Five-time gold medallist Sophie Christiansen is competing in her fourth Paralympic Games this summer. The equestrian won three of her gold medals at London 2012 with her horse Janeiro 6 so expectations for Rio are high.
In this guest blog post, Sophie, who has cerebral palsy, talks about witnessing first-hand the growth of the Paralympic movement and how she handles the pressures of competing at a top level.
My family isn’t at all horsey. I don’t think I would ever have ridden if I hadn’t been disabled.
I started riding when I was six with the Riding for the Disabled Association to improve my coordination. When I was about 13 I found out about dressage and I was hooked. When I’m on a horse I can forget about my disability and I can compete on a level playing field with other disabled people.
The riding school where I learnt dressage, South Bucks RDA, had a history of training Paralympians so they were looking out for talent from the start.
Being selected for Athens in 2004, aged 16, was incredible. I was ParalympicGB’s youngest athlete. I learnt such a lot from that first experience of the games.
To be selected for my fourth Paralympics this year is a huge honour. I’m only 28, but I’m seen as a Paralympic veteran!
The Games have changed so much since my first time in Athens. The standard is so high and there is a lot more interest.
We’d be used to competing in front of 200 people – that would be a big crowd – but then in London there were 10,000.
In Beijing there was a lot of interest from the public and we attracted a really big audience. But there was so little media coverage. I won my first Paralympic gold medals and it hardly got a mention.
I think attitudes have changed. There was a lot expected of London in terms of changing perceptions and I think it did achieve it, to a certain extent. It showed disabled people achieving some amazing things and I think people who aren’t disabled were inspired by what we could do.
But I know a lot of disabled people felt it did not represent them and I totally understand that. It’s why I make it my mission to talk about my life outside sport, about the barriers that still exist in society, whenever possible.
Road to Rio
I’m really looking forward to Rio and I hope people get behind us. It will be a shame if they don’t manage to sell tickets and the stadiums are empty. But as an athlete, you just have to get on with it and focus on your event.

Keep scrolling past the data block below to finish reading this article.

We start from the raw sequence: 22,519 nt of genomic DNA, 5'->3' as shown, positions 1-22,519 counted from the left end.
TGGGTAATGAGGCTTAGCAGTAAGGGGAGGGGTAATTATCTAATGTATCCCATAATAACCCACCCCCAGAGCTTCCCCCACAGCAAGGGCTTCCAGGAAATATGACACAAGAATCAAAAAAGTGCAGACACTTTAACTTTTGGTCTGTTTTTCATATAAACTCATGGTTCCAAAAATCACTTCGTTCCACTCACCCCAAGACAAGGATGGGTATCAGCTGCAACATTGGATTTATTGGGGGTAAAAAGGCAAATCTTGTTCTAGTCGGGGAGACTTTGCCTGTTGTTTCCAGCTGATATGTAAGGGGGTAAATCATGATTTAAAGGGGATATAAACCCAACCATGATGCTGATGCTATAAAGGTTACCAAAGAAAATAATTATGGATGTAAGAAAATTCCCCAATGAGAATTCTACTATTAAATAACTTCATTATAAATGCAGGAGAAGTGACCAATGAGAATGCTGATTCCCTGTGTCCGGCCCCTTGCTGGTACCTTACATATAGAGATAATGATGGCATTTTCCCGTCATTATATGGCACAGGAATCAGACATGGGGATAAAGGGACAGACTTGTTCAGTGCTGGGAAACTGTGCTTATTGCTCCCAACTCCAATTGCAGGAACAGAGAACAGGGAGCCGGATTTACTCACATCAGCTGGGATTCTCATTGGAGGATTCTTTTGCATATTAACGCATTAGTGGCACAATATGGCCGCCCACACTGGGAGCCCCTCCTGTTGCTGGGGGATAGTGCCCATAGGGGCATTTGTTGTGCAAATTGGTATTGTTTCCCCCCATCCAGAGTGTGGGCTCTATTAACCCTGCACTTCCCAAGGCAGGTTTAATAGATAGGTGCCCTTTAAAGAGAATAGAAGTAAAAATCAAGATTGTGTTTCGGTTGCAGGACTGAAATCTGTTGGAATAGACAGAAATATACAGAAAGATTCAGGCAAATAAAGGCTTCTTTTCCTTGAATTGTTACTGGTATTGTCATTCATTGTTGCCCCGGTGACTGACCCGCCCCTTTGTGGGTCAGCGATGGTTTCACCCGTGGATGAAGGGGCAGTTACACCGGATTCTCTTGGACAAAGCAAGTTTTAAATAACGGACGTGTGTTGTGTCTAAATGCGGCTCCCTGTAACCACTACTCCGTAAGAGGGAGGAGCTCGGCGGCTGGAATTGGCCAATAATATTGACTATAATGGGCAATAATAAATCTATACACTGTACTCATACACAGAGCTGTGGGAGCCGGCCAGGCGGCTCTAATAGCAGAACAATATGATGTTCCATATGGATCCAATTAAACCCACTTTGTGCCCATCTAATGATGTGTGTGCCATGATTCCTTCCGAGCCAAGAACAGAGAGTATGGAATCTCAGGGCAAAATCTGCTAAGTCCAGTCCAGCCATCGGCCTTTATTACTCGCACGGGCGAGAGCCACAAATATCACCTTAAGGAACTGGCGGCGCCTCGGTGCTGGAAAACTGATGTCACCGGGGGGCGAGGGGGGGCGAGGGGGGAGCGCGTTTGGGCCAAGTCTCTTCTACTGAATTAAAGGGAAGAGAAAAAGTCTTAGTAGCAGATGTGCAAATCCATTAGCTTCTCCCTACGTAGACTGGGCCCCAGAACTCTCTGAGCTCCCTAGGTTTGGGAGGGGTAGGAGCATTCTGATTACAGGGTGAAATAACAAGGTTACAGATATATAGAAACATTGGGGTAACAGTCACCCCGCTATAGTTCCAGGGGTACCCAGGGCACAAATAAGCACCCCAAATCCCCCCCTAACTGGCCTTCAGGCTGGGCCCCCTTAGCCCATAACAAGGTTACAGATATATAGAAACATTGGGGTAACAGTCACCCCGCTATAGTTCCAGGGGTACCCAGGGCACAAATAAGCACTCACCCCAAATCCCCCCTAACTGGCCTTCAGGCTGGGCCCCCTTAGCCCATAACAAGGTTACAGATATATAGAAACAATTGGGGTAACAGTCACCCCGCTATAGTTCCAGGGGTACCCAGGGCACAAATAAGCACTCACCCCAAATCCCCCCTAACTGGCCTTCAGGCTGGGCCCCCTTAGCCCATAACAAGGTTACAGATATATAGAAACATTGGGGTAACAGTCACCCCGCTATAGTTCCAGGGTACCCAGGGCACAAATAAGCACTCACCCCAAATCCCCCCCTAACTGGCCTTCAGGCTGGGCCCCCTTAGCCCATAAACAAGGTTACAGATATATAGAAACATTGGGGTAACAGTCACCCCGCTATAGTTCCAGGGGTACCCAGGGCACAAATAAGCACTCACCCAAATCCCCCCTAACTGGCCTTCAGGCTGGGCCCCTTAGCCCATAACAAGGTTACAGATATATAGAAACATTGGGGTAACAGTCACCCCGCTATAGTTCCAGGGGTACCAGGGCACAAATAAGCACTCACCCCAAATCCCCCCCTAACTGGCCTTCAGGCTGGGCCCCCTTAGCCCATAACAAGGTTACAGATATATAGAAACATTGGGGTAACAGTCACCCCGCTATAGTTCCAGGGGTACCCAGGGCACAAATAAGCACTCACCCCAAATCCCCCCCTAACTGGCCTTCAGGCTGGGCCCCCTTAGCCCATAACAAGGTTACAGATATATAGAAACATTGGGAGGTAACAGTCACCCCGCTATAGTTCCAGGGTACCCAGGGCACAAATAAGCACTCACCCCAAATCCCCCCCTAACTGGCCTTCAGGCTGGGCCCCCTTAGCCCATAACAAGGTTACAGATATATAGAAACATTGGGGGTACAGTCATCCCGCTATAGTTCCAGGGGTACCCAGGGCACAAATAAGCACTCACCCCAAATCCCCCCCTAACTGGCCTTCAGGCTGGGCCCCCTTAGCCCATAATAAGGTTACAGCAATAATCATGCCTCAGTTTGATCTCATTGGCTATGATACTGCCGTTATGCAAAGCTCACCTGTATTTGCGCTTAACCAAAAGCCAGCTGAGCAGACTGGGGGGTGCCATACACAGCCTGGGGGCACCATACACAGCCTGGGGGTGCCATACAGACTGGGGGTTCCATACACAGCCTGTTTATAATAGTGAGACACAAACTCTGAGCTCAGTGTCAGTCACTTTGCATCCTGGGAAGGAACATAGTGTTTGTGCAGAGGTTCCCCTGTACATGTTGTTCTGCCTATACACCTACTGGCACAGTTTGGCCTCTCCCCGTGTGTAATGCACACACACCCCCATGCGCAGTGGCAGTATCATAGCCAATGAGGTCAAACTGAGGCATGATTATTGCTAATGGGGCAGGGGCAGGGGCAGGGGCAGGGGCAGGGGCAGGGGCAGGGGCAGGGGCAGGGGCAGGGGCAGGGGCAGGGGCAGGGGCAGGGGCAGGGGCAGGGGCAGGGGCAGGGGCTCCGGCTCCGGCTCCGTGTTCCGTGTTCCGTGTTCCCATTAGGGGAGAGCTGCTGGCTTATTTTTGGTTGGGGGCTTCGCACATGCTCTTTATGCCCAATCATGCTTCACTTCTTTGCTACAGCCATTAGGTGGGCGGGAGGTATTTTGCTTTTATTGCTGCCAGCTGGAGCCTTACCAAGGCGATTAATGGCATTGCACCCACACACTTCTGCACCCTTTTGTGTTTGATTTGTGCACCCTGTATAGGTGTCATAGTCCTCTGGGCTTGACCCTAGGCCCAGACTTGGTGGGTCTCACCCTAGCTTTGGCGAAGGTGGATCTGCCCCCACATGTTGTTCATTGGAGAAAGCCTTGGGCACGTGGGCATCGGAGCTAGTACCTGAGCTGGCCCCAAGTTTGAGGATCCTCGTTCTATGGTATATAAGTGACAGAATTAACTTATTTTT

It would be great to see more coverage of disability sports. At the moment there’s the Paralympics every four years and then nothing in between. I think it would help disabled athletes get more sponsorship and make disabled people more visible. If people can’t see disabled people, they just don’t exist.
Relaxing with maths
I work as an analyst at the investment bank Goldman Sachs in the technology department. This might sounds funny, but I see my job as like a holiday from the highly pressurised atmosphere of Paralympic sport.
I’ve always had a logical brain and I love maths.
They’ve created the perfect role for me, which fits around my impairment and my sport commitments. I know it’ll be hard for me to progress in my career while I’m doing dressage, which is frustrating. But everyone I work with is so understanding. It would help support a lot more disabled people into work if more employers were as creative and flexible with roles as mine.
When training in a Paralympic year, it’s about knowing how to balance training with fatigue. It’s difficult because I’m a workaholic, I’m always working. That’s my biggest challenge, knowing when to stop.
Pushing myself outside my comfort zone is how I’ve always lived my life. I never thought I’d have a job in London. I enjoy the independence it gives me and it enables me to pursue dressage.
We’ve published the findings of a new poll which asked disabled people whether the Paralympics can change attitudes to disability and asked what life is like if you’re disabled in 2016. Read more about our Parlympics survey.
Visit the ParalympicsGB website for more information.